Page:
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Atlanta Braves vs St. Louis Cardinals, Game 3 NLDS in St. Louis

Atlanta shortstop Dansby Swanson, left, and teammate Rafael Ortega, right, celebrate after they scored in the ninth inning on a double by pinch-hitter Adam Duvall off Cardinals reliever Carlos Martinez, center, who gave up the hit during Game 3 of the National League Division Series at Busch Stadium on Sunday, Oct. 6, 2019. (David Carson, dcarson@post-dispatch.com)

Hours before he had to make the pivotal decision in a tense, careening ninth inning Sunday around which an entire series could turn, Mike Shildt described how he, and other modern managers, choose moves that pit numbers vs. nuance.

The analytics saturating the game are “a reference point,” the Cardinals manager said, but “don’t paint the whole picture because humans are involved.”

When he considers a strategy he does so with data on his mind — and a pulse. That is what he took Sunday in the ninth inning as he, pitcher Carlos Martinez and catcher Yadier Molina opted to walk Atlanta’s Brian McCann to face Dansby Swanson while clinging to a 1-0 lead. They favored Swanson’s numbers, hitless in six at-bats against Martinez, ahead of the nuance of Swanson’s recent swings and putting the go-ahead run on base to get him.

“We play to win,” Shildt said. “Took our shot.”

It was a crash course in the crucible Shildt detailed. He made the call. It proved costly with the game in the balance.

Now the season is.

Swanson drilled a misplaced slider for a two-out, game-tying double. Then that runner given first base scored as the Braves spoiled an epic start by Adam Wainwright and upended the Cardinals 3-1 in Game 3 of a National League Division Series. What Wainwright authored with 7 2/3 shutout innings on 120 pitches, it took five pitches in the ninth to erase. Swanson’s double and Adam Duvall’s two-run single gave the Braves a two-games-to-one lead in the best-of-five NLDS. The Cardinals must win Monday at Busch Stadium to send the series back to Atlanta and into the hands of Jack Flaherty.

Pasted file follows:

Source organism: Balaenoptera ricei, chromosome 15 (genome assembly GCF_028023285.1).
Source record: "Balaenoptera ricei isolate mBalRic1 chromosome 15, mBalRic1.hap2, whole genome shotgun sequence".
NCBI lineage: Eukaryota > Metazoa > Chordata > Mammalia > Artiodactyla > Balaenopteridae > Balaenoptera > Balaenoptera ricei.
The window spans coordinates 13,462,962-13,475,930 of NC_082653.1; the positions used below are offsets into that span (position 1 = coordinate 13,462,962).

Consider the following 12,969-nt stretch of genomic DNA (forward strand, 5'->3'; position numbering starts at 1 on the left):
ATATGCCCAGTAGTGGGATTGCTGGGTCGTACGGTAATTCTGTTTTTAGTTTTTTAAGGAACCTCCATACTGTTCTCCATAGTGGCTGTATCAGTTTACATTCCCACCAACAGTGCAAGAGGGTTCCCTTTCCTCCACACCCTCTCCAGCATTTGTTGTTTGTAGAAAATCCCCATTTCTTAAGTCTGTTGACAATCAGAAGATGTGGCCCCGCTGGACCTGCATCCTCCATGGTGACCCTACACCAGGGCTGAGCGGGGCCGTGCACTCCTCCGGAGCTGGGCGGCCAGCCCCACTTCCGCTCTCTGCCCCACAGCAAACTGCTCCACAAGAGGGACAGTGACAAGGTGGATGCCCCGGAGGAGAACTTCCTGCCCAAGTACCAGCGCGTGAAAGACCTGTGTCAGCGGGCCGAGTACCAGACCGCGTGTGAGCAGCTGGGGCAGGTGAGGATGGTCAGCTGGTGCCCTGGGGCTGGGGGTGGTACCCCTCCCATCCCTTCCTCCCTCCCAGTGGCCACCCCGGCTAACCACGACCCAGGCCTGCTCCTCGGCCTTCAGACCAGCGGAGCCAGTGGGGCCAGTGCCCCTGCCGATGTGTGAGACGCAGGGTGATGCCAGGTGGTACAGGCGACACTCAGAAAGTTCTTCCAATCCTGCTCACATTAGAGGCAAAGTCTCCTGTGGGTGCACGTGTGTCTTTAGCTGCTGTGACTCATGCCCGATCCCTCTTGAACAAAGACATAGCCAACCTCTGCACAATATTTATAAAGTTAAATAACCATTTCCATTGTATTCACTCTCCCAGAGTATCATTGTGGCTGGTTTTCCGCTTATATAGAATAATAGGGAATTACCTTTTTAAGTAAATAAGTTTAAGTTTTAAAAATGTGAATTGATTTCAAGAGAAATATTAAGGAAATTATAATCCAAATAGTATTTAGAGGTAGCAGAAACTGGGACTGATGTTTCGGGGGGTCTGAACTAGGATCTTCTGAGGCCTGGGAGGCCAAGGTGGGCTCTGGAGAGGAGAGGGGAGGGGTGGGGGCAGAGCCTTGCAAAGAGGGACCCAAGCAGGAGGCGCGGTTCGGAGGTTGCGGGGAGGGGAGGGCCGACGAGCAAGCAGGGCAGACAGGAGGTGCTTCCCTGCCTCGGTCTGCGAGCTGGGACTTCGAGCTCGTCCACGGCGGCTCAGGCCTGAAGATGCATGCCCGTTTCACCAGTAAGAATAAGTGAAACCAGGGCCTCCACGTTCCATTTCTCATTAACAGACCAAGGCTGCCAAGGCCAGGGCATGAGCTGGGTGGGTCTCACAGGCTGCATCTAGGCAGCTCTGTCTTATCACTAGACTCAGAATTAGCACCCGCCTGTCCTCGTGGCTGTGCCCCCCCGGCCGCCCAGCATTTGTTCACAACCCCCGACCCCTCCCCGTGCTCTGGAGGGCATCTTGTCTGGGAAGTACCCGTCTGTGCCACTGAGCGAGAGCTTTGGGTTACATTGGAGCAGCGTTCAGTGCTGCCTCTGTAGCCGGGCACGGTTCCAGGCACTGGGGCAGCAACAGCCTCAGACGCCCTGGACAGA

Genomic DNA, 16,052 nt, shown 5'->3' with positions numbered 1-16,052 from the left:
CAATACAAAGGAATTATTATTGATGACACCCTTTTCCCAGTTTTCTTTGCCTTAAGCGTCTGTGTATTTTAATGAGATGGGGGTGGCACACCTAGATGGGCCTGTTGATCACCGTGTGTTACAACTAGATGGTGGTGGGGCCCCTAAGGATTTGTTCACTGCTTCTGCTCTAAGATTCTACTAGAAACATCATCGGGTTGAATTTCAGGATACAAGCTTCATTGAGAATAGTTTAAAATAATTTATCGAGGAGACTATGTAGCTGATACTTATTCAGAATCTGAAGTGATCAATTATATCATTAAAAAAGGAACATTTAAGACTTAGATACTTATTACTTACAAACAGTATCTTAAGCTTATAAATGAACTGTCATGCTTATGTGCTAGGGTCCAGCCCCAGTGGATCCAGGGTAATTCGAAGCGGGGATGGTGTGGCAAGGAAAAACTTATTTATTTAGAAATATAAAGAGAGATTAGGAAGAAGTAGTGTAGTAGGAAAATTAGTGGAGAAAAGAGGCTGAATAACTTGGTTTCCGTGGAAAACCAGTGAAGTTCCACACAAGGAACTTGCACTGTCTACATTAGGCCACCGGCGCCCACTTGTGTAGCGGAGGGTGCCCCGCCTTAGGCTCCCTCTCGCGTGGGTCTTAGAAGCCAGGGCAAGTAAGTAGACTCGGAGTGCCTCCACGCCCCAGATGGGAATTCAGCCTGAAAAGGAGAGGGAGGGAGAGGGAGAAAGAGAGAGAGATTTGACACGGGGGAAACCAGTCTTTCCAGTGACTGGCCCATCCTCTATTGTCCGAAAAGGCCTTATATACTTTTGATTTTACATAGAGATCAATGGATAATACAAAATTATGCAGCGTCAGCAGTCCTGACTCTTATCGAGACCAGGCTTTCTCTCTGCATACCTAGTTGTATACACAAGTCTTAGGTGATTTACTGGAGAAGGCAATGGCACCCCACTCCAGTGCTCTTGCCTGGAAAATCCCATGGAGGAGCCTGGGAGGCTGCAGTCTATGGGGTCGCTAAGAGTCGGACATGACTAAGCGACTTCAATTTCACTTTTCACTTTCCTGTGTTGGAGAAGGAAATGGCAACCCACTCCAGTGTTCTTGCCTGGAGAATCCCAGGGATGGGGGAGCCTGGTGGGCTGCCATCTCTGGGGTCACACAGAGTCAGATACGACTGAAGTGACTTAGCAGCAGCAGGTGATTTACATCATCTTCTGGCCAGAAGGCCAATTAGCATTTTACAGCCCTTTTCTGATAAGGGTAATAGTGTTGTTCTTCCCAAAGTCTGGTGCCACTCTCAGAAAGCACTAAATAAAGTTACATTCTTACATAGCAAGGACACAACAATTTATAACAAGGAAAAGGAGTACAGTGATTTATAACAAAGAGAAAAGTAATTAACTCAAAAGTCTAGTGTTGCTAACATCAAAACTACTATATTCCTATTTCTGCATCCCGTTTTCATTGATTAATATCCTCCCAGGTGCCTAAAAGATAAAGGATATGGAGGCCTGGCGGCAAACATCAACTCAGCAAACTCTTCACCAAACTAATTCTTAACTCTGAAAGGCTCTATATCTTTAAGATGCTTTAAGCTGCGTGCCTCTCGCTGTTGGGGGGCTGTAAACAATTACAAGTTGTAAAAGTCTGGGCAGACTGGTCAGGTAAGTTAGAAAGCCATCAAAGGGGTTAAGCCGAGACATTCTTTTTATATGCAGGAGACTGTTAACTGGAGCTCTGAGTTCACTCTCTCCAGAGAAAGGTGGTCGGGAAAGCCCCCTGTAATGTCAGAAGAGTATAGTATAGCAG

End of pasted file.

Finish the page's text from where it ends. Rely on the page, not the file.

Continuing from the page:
“Obviously we got punched in the mouth,” Cardinals infielder Kolten Wong said. “But we did the same thing to them at their place. It’s about coming in, taking care of business, doing what we can to win and go back to Atlanta. If you need any (doggone) buildup or anything, then you don’t belong here.”

The Cardinals managed only two Marcell Ozuna hits off the Braves’ dazzling rookie Mike Soroka and cobbled together a lonely run out of Ozuna’s double, a groundout, and Matt Carpenter’s sacrifice fly in the second inning.

Opposite the 22-year-old Soroka, Wainwright, 38, shepherded that 1-0 game through 7 2/3 innings in his 25th playoff appearance, the most ever by a Cardinals pitcher. Andrew Miller negotiated a bases-loaded out to conclude the eighth and present Martinez a chance to cinch a 2-1 lead in the NLDS. He gave up a leadoff double. He struck out the next two batters, including one with an 87-mph slider that snapped out of the zone.

Then came the fork in the game.

Twice already in this series, the Cardinals have targeted Swanson at a pivotal moment. In Game 1, the Cardinals could have pitched around him to force the Braves to consider lifting their closer, Mark Melancon, for a pinch-hitter. Shildt preferred the matchup, and Martinez struck out Swanson before the Cardinals tagged Melancon with four runs in the ninth inning.

The numbers favored the move again Sunday. In a small sample size, Swanson has struggled against Martinez, going hitless with the one strikeout in his first six looks. The larger data set had him as a .251 hitter who batted .194 in his 98 at-bats before this series and struck out 36 times. Recency bias told a different story. Swanson already had two hits in Game 3, including a double and what Wainwright called “all of the hardest-hit balls of the day.”